One thing I love about kayaking in Florida is occasionally spotting roseate spoonbills, feeding at the water’s edge, resting in the mangroves, or flying overhead. One of the most outrageously colored birds of Florida, the roseate spoonbill's rich pink coral color intensifies in winter as mating season approaches. But what appears as a flash of brilliant pink at first glance is in fact a gradation of color which includes white plumage, pink, bars of dark cerise, almost red-pink, and a patch of yellow.
|A roseate spoonbill in the mangroves on Weedon Island FL|
Roseate spoonbills, along with many other exotic Florida birds, were hunted for their spectacular plumage. The feathers were used to decorate ladies hats, boas and ornamental fans. The species became so rare in North America that by the early 1900s there were less than 50 pairs surviving. Thankfully laws to protect the birds, outlawing collection of the feathers, led to re-population, mostly by birds moving in from South America. Now there is an estimated population of more than a thousand pairs.
Spoonbills feed by dipping their bill vertically into the water and swinging their head from side to side so the long bill can scan a wide arc for food. Crustaceans such as shrimp, small fish, insects and small mollusks are the main diet.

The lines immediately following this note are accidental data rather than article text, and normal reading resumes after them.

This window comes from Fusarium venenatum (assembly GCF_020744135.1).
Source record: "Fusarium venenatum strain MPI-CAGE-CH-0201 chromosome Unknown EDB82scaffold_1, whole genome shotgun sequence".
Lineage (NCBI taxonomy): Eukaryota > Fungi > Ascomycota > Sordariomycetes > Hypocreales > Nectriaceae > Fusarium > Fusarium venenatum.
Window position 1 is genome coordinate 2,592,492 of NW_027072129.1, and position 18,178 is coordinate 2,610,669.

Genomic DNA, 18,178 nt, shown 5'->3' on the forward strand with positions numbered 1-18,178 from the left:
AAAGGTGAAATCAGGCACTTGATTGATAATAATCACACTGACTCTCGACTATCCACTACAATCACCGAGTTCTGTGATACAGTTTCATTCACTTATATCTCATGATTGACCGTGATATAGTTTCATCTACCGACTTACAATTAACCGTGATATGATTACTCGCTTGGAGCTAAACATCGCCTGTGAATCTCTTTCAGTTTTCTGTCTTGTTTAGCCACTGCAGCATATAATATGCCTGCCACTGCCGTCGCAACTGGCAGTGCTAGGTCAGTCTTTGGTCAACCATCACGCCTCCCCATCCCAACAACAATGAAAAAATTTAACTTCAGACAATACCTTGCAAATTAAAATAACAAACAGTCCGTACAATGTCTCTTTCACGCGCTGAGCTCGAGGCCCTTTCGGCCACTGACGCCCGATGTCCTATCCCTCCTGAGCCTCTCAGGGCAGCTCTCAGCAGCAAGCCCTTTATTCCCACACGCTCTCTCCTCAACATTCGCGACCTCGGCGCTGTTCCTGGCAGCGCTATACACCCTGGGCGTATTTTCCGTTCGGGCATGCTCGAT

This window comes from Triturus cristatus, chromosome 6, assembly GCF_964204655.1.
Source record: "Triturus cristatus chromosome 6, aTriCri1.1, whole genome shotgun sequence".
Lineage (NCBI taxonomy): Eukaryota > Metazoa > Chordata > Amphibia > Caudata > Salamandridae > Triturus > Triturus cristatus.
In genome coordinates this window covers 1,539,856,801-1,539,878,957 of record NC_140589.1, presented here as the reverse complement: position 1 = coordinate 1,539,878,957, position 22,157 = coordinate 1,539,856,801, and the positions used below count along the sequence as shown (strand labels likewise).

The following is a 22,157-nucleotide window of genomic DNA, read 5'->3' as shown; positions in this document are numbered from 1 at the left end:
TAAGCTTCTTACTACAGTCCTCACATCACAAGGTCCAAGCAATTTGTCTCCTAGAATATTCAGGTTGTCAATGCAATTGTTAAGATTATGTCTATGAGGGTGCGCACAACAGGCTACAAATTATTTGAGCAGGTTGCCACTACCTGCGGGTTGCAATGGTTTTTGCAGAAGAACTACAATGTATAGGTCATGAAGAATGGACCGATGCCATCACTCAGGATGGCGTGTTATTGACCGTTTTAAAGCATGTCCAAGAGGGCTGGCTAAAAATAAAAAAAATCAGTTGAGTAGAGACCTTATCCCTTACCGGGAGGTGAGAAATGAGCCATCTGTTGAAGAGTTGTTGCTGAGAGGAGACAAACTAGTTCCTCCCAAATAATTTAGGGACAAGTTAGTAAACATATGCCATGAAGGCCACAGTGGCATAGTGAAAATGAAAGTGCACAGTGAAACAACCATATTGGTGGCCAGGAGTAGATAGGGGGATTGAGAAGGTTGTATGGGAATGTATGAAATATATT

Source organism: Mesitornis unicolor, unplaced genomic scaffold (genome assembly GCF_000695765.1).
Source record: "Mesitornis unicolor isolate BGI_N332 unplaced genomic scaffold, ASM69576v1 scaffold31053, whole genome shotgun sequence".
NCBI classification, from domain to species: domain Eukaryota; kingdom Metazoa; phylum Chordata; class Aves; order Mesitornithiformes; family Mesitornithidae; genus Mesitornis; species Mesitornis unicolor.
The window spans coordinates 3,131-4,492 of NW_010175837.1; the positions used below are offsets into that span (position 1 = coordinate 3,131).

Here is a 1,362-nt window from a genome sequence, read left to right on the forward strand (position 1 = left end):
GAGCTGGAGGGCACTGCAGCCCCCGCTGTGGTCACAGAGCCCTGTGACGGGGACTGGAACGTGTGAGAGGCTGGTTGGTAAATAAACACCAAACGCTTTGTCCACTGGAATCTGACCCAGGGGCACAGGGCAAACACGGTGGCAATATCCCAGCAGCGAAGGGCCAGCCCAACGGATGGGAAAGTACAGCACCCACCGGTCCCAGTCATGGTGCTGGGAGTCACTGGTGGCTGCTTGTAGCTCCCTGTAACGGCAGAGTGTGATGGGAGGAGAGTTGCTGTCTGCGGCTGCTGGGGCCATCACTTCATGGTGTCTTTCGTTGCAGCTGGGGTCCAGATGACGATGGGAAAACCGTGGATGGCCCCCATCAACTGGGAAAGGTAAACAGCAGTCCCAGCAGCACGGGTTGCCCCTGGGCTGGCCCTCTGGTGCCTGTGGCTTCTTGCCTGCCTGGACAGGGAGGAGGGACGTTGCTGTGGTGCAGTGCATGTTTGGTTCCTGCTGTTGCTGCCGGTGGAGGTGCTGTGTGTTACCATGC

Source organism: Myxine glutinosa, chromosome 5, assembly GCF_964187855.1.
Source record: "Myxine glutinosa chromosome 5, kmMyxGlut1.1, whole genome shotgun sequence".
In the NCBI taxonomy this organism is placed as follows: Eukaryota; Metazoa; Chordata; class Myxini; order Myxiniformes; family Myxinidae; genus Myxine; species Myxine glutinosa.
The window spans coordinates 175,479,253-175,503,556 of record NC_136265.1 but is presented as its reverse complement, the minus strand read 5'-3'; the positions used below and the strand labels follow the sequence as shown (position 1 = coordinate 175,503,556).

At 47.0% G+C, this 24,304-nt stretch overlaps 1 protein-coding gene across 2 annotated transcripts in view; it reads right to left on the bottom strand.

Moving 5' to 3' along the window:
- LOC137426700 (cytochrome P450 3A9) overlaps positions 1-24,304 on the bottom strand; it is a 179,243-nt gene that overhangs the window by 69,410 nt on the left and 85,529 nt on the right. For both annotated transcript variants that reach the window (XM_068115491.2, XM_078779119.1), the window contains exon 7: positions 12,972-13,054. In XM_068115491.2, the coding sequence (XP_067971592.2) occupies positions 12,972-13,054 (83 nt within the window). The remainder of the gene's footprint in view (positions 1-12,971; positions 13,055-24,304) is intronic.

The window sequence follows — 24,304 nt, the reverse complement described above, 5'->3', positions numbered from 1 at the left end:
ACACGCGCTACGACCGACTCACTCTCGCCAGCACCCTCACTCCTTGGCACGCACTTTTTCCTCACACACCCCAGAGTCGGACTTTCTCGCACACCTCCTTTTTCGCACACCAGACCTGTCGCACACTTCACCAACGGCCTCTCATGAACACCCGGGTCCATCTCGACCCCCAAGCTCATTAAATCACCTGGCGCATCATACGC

|The spoon-shaped bill that gives the bird its name|
Their bill is strangely shaped like a spoon, leading to its name. Shrimp, rich in carotenoids, gives the feathers their distinctive pink color. Without this component of its diet the feathers stay white, as they are in young birds
|The strange head of a spoonbill|
Florida Bay is the sea kayaking area where you will most likely see colonies of roseate spoonbills, but individuals and small groups may be spotted almost anywhere in Florida. The images here are from Weedon IslandPreserve in Tampa Bay, where you can rent kayaks from Sweetwater Kayaks.
|Flamingos at Seattle Zoo|
Flamingos are often associated with Florida, but mostly they are only seen as the smaller garden ornament species. Flamingos are related to spoonbills, and have a similar color plumage resulting from a similar diet. Flamingos have a very different shaped bill, and they feed with the bill upside down in the water. Real flamingos are rarely spotted in Florida, and when they are they are most likely to be individuals escaped from parks. If you see a bright flash of pink in the mangroves it will almost certainly be a roseate spoonbill.
For kayaking trips in Southern Florida, check out my book "Guide to Sea Kayaking in Southern Florida", (Globe Pequot Press).